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  • on 14.11.2014
  • at 11:30 AM
  • by Kevin Hind

Coffee: From the nursery to the cup 0

Cameroon’s export coffee sector has had trouble taking off. But stakeholders who believe in its future are readily integrating into the value chain – right to the consumer’s cup.

Cameroonian coffee exports are not yet buoyant despite the range of incentive policies and projects that have been implemented. Export volumes even dropped from 26,664 t to 17,340 t between 2013 and May 2014, whereas 156,000 t was exported in 1990. Yet the national coffee sector is relatively vibrant, with both small and major stakeholders still – against all the odds – believing in its future.

Further up the chain, mechanisation is slowly making its entrance in coffee plantations. “We have been supporting mechanisation since 2012 as it enables us to readily expand our coffee-growing area and reduces labour. The Ministry of Agriculture offered us a cultivator, which means we can till 3 ha a day, whereas it took us 2-3 weeks to till a single hectare manually. Moreover, mechanisation helps us increase our coffee yields,” says Rebecca Kamgue, President of COOPAFERLOS, a Cameroonian women farmers’ cooperative. “With mechanisation, we also don’t have to pay the very high piapias labour costs. Manually, it costs FCFA 40,000 (€60) to clear a 1 ha field, while only FCFA 30,000 (€45) is needed for fuel to mechanically clear a 2 ha field.”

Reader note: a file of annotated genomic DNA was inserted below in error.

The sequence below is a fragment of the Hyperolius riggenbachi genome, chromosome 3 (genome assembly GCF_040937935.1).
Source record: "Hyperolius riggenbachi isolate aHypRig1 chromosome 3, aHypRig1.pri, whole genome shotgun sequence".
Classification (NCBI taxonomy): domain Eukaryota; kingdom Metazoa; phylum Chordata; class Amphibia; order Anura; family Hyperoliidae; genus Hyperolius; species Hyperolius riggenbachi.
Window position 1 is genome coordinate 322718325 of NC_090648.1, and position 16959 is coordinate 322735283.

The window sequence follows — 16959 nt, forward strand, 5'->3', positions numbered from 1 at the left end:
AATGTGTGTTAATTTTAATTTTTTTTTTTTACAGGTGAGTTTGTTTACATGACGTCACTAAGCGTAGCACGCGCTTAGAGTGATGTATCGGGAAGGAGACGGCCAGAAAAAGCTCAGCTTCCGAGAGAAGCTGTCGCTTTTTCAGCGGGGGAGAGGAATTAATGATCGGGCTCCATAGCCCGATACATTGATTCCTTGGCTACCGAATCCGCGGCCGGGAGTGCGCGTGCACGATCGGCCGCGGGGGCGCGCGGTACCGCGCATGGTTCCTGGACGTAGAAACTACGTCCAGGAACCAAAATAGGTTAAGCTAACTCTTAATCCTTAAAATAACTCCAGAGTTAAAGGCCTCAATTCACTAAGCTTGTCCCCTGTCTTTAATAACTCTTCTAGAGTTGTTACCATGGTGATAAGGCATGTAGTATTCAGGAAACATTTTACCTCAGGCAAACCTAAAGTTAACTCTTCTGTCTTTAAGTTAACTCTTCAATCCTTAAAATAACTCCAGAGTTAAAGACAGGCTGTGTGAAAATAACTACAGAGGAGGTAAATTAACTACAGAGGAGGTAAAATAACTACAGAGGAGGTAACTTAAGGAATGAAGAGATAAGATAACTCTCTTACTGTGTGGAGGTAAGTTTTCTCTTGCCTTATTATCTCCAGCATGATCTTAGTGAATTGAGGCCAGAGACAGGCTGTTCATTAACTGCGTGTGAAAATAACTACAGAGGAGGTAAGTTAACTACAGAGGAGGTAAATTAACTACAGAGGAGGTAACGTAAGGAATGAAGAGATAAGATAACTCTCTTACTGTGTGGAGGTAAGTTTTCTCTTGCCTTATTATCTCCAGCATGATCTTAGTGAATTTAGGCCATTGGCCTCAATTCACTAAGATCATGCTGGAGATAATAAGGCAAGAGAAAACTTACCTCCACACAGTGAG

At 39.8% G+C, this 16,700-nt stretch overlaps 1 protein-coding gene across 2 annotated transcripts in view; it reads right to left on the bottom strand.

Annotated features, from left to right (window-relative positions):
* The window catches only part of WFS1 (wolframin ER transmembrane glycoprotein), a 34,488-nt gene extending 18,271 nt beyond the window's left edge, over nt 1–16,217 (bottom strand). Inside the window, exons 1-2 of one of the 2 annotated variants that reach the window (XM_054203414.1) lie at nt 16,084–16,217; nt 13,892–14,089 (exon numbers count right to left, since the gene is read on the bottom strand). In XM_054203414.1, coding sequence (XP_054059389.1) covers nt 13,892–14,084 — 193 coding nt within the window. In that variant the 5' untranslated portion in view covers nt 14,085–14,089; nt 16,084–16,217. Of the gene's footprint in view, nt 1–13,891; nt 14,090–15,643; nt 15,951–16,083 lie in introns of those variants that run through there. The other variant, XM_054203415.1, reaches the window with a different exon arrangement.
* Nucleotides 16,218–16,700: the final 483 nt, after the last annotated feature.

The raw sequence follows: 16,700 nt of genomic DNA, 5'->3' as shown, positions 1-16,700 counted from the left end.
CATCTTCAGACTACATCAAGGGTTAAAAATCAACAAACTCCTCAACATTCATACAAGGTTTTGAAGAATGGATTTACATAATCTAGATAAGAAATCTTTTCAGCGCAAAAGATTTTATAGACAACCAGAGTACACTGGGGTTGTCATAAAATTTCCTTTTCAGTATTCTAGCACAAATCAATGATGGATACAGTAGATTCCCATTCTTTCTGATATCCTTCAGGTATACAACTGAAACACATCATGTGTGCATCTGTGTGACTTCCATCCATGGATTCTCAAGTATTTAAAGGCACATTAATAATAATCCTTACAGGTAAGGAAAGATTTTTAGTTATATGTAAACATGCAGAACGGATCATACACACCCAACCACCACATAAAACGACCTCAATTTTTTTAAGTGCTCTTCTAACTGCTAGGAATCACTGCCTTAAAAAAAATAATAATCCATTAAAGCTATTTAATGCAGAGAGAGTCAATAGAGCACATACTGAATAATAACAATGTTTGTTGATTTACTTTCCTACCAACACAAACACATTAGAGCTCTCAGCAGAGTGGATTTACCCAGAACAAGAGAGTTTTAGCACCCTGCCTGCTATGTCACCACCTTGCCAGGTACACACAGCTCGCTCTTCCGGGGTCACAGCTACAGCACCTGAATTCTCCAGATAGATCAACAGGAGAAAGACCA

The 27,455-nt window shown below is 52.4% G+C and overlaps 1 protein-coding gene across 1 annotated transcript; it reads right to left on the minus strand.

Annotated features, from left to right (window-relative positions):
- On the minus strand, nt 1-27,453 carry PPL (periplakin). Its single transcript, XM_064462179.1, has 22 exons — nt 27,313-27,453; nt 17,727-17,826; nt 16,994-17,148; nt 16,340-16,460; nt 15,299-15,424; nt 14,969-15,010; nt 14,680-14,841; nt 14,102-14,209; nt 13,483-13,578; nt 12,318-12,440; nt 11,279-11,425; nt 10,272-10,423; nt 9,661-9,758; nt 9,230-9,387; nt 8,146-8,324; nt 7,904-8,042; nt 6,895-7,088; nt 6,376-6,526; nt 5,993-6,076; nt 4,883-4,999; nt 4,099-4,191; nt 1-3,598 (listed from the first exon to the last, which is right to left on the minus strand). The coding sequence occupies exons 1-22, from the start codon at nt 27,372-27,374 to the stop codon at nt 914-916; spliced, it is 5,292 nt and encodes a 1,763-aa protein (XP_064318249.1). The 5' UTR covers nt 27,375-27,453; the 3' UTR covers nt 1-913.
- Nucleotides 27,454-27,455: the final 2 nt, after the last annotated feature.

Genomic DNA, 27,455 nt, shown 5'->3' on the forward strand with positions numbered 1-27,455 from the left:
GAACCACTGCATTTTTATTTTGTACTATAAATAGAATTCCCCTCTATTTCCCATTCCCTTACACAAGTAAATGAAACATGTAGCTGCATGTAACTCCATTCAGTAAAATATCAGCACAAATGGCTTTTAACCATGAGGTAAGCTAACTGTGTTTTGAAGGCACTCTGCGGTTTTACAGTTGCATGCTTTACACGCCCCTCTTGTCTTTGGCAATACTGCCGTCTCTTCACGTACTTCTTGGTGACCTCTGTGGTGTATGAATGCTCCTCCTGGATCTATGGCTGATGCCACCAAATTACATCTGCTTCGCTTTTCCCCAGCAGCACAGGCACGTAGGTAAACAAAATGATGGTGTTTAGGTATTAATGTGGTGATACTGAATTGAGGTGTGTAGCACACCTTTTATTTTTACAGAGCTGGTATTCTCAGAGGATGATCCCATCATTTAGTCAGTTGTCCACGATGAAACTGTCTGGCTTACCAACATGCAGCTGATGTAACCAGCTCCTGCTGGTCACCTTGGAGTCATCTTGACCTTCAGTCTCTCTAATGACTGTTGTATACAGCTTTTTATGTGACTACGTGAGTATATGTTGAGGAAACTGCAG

Patricia Ndam Njoya heads one of the largest private coffee plantations in Cameroon, at Foumban, and she is also convinced that mechanisation is the way forward. The two cultivators she recently purchased in France reduce the cost of hired labour while also liberating her family from heavy weeding work. Experience has shown that manual labour provides employment but does not improve living conditions in the long run. “When cultivating with a hoe and machete, we have been living in the same type of houses for the past three generations with no improvement. With manual labour, we’re barely able to earn enough to sustain us throughout the year, but machines help us boost our production. This makes it possible for women, especially, to leave the plantation and become involved in other levels further up the value chain.”

Where could women, especially young people, find less strenuous, better paid and more rewarding jobs elsewhere in the coffee sector? What about becoming a barista(who prepares and serves coffee drinks)? This was one of the challenges taken up by Njoya when she launched the Maison du Café in May 2014 in downtown Yaoundé. Her daughter became a barista in this trendy café after being trained by Mbula Kaluki Musau, a Kenyan woman who is a licensed Q Coffee Grader.

continue reading on Spore

By Bénédicte ChâtelSpore

Photo credit: Flickr

Spore is the flagship magazine of the Technical Centre for Agricultural and Rural Cooperation (CTA), a joint international institution of the African, Caribbean and Pacific (ACP) Group of States and the European Union (EU). From October 2012, the magazine is managed by a consortium led by Afronline’s publisher, VITA.

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